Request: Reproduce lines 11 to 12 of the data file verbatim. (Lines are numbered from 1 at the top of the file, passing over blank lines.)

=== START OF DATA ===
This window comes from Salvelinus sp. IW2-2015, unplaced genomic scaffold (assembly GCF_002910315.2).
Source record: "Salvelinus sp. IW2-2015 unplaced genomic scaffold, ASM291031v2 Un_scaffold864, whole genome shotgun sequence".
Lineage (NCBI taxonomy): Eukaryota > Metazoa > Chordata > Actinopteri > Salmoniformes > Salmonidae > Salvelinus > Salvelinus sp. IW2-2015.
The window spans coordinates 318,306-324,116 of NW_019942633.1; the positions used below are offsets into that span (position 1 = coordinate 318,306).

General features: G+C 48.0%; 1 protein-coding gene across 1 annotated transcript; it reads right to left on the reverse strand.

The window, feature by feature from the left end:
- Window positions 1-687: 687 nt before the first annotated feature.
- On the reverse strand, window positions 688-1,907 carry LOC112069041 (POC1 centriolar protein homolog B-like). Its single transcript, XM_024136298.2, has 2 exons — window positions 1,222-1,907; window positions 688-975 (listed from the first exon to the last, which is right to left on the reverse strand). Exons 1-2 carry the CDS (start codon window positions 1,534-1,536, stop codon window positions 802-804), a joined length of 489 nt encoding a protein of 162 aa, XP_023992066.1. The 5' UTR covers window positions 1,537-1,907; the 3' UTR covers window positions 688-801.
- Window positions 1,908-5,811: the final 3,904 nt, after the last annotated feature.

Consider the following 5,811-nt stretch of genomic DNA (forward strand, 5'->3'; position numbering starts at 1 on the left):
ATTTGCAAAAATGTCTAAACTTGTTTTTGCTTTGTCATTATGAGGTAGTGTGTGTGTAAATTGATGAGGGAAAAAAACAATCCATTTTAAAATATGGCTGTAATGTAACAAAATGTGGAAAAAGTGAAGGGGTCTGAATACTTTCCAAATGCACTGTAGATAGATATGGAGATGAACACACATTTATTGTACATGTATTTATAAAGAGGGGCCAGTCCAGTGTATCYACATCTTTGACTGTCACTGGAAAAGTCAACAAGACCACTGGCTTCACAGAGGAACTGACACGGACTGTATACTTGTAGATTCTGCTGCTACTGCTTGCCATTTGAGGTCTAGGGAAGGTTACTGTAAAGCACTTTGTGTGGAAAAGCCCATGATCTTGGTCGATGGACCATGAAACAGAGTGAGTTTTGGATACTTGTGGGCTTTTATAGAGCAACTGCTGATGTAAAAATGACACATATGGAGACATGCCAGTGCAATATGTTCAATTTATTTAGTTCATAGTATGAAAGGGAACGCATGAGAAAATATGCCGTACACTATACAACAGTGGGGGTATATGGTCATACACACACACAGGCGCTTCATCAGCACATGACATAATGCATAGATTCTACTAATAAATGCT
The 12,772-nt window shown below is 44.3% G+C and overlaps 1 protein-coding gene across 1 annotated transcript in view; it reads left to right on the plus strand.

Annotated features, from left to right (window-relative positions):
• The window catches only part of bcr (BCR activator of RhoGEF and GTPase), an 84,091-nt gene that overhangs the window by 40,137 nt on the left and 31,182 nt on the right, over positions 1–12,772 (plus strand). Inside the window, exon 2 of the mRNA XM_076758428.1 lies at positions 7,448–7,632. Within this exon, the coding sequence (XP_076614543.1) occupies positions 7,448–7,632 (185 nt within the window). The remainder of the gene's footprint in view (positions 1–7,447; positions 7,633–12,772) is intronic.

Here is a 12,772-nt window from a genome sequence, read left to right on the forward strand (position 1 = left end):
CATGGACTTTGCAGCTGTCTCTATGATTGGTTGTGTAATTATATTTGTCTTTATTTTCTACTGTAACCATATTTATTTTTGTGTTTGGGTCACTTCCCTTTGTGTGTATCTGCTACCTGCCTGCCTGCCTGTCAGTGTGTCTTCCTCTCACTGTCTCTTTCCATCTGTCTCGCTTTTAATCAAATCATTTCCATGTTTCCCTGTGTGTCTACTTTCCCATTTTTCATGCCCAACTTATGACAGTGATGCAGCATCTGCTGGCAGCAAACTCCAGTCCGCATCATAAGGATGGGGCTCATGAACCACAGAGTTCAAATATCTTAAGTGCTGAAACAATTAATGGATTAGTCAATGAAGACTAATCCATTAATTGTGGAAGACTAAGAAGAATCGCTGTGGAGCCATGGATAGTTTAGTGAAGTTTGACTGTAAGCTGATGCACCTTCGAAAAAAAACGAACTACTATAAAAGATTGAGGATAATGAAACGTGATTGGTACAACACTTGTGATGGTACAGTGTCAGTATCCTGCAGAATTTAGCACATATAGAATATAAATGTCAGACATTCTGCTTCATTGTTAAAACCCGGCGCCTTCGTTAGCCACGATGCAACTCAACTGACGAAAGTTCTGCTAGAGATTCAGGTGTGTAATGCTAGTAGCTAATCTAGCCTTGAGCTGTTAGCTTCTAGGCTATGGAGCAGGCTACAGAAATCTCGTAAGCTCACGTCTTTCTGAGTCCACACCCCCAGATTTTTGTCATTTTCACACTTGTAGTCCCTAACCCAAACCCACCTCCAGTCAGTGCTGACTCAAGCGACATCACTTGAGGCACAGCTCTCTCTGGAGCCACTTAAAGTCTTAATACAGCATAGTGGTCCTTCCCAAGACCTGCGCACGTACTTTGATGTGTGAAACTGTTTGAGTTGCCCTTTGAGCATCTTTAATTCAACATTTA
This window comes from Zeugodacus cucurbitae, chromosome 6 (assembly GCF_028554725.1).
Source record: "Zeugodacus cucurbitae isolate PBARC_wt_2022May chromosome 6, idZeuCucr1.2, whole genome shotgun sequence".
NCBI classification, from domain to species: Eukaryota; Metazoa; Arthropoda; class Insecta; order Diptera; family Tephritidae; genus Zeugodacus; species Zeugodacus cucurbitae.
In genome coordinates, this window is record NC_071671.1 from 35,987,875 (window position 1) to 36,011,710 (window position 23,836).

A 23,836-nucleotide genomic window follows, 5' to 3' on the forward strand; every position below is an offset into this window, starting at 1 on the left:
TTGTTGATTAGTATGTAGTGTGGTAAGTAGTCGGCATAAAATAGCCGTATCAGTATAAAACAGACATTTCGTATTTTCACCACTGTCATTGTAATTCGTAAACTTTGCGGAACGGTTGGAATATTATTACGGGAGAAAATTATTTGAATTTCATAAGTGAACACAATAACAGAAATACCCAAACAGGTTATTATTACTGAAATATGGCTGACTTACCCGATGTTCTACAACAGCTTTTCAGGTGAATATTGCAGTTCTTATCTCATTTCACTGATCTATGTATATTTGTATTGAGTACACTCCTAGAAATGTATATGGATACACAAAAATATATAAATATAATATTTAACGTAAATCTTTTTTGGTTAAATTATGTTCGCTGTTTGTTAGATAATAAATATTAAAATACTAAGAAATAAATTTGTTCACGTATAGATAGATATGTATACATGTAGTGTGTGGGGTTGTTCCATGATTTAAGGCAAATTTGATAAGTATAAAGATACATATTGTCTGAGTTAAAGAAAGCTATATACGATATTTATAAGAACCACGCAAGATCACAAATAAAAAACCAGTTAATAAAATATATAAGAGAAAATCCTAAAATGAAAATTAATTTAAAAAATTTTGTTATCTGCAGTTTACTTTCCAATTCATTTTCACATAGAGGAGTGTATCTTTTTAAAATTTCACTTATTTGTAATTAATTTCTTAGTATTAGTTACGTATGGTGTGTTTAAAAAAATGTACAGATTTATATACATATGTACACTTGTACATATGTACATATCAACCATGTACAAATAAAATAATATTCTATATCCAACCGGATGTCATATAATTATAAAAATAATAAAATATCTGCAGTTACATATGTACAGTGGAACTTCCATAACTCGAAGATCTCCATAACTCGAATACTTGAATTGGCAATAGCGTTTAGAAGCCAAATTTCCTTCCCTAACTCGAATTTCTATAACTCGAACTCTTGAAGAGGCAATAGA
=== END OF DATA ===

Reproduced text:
ATTTGCAAAAATGTCTAAACTTGTTTTTGCTTTGTCATTATGAGGTAGTGTGTGTGTAAATTGATGAGGGAAAAAAACAATCCATTTTAAAATATGGCTGTAATGTAACAAAATGTGGAAAAAGTGAAGGGGTCTGAATACTTTCCAAATGCACTGTAGATAGATATGGAGATGAACACACATTTATTGTACATGTATTTATAAAGAGGGGCCAGTCCAGTGTATCYACATCTTTGACTGTCACTGGAAAAGTCAACAAGACCACTGGCTTCACAGAGGAACTGACACGGACTGTATACTTGTAGATTCTGCTGCTACTGCTTGCCATTTGAGGTCTAGGGAAGGTTACTGTAAAGCACTTTGTGTGGAAAAGCCCATGATCTTGGTCGATGGACCATGAAACAGAGTGAGTTTTGGATACTTGTGGGCTTTTATAGAGCAACTGCTGATGTAAAAATGACACATATGGAGACATGCCAGTGCAATATGTTCAATTTATTTAGTTCATAGTATGAAAGGGAACGCATGAGAAAATATGCCGTACACTATACAACAGTGGGGGTATATGGTCATACACACACACAGGCGCTTCATCAGCACATGACATAATGCATAGATTCTACTAATAAATGCT
The 12,772-nt window shown below is 44.3% G+C and overlaps 1 protein-coding gene across 1 annotated transcript in view; it reads left to right on the plus strand.